Nightmares of Nate: How one mighty midget manifested Miami’s main malady
May 8th, 2013 by Chris Humpherys
For two full seasons, we’ve been told the best way to beat the Miami Heat is to out-rebound them. They’re one of the worst rebounding teams in the league, weak down low, critics would claim, lazily pulling up statistics that pale in reality to the far, more important number that resides in Miami’s win column. Monday night, however, we discovered an entirely different way to beat the defending champions: simply cart out your run-of-the-mill 5’9” guy and let him control the point guard position.
Of course, by no means is Nate Robinson your run-of-the-mill 5’9” guy… nor is he really 5’9” as the National Basketball Association would have you believe. Regardless of the league’s faulty tape measure, Nate is a three-time slam dunk champion, has literally jumped OVER Dwight Howard, recently scored 22 points in a single quarter that fell one short of Michael Jordan’s Bulls record and is currently the NBA’s spark-pluggiest player.
Nate Robinson is, without a doubt, the baddest, little man on the planet. A far too rusty and lackadaisical Miami Heat team was reminded of that in Game One.
“God blessed me with a lot of heart and no height, and I’ll take that any day,” Nate told us only minutes after he had upset Miami, his upper lip stitched up and swollen after LeBron had bloodied it. In his own larger-than-life way, Nate gave hope to the rest of us average-sized people as we struggle through our daily pursuits. Unlike Nate, however, most of us don’t get our face trampled by adversaries on a nightly basis.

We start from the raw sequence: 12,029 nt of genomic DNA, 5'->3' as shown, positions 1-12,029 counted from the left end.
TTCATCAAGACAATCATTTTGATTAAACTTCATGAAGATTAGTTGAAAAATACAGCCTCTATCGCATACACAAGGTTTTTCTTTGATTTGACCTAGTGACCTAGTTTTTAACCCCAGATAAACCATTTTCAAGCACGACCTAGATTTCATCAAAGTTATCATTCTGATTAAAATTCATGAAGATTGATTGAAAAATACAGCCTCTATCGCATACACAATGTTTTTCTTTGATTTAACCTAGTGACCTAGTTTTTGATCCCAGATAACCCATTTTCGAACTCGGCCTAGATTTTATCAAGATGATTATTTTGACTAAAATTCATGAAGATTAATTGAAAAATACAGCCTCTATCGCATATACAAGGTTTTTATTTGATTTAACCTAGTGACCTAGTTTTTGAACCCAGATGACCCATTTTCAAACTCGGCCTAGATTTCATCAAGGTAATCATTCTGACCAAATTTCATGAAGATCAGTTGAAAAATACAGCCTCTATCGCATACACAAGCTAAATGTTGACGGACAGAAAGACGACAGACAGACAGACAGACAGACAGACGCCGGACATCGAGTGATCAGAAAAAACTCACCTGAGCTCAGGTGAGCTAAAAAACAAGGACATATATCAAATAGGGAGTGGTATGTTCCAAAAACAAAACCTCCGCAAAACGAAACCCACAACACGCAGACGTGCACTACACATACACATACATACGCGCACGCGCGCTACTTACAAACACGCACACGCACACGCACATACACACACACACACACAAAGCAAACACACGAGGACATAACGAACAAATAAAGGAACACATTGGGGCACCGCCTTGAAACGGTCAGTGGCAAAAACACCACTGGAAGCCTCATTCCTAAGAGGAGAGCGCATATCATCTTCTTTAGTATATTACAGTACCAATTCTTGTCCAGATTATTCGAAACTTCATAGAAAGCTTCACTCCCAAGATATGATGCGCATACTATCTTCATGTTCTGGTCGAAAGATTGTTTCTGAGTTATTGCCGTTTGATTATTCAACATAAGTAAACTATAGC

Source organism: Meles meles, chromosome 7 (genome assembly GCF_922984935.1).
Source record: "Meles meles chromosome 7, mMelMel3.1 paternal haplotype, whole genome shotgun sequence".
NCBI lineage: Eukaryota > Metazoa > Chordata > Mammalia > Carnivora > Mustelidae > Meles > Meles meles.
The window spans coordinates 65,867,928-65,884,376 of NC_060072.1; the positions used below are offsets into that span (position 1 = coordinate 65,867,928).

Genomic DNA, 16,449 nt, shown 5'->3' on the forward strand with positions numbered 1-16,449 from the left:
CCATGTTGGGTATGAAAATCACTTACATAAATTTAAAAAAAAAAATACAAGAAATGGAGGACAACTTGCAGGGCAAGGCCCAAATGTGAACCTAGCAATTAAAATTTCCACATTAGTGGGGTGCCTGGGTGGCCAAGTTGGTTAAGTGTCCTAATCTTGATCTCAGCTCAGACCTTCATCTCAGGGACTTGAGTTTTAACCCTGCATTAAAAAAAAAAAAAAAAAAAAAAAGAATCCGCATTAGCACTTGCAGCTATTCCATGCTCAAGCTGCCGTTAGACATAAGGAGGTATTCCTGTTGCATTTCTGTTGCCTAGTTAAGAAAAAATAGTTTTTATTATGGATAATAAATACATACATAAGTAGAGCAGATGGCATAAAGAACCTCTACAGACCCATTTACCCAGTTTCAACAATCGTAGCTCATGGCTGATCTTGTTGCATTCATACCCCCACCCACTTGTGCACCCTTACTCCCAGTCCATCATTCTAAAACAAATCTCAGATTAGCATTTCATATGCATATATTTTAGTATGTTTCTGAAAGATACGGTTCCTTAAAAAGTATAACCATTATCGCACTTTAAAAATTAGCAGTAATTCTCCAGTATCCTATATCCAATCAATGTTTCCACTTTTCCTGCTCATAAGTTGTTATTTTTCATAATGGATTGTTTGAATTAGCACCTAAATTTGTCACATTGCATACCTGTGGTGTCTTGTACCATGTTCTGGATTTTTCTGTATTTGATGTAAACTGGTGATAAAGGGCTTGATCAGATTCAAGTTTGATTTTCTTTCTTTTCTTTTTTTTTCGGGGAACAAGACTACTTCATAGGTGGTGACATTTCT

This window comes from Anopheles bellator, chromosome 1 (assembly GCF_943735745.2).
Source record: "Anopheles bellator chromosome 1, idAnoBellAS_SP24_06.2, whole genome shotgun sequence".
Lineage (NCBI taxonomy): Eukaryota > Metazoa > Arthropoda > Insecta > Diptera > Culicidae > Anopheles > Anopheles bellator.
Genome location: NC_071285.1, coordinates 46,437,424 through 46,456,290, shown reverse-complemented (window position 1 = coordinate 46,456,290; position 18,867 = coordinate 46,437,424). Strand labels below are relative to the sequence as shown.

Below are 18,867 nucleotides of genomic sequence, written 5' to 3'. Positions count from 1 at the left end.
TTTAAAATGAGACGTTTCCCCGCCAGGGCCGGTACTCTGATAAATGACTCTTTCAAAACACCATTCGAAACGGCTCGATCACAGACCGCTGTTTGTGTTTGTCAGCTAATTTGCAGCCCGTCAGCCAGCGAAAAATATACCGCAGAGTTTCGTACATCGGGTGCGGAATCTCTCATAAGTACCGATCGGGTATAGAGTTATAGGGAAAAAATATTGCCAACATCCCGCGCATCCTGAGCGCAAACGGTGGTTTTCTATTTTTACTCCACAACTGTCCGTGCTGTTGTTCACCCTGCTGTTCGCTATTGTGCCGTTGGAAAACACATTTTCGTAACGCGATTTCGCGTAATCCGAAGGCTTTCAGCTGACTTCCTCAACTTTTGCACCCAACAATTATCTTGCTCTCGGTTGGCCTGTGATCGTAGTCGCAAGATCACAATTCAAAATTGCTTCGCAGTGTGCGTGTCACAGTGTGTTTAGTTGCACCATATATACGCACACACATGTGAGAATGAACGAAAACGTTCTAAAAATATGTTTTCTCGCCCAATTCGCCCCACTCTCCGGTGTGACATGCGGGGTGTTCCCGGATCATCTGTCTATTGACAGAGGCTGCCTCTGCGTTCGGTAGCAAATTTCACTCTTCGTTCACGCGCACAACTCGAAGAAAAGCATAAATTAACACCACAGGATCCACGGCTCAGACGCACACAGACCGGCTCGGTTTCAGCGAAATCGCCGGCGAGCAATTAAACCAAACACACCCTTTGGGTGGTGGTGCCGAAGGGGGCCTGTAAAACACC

Not only did he have his head literally stepped on by the 6’7” Gerald Wallace last Saturday, his lip was busted open after LeBron’s statuesque frame rolled over him, pushing his face down onto to the unforgiving, American Airlines Arena floor.
Nate was back in minutes, however, sewn up and ready to go, the antithesis of so many players we’ve seen limp off the floor this post-season not to return.
I wouldn’t say it’s time to panic in South Beach, unless you consider that a) Nate Robinson is once again due to play forty-plus minutes, b) he never, EVER gives up and c) his Bulls are the only team to beat LeBron’s Heat in the last three months… and they’ve done so twice. Chicago showed us that a solid frontcourt, combined with a quick and more importantly, streaky point guard spells trouble for Miami.
Every championship team has their Kryptonite. The Lakers had their Celtics (and vice versa), the Spurs had Derek Fisher and the Bulls had the Birmingham Barons. The Heat needs not Nate as their nemesis. Don’t think Erik Spoelstra isn’t figuring out ways to defend against him as we speak.
Don’t get me wrong. I still feel the Heat will win this series, and ultimately another NBA championship, as do most, but they better come up with some adjustments on the fly to defend against the dimi-Nate-ive assassin.
Nate Robinson’s injury-laden Bulls toppling Miami wouldn’t be David beating Goliath, but it’d run a pretty close second.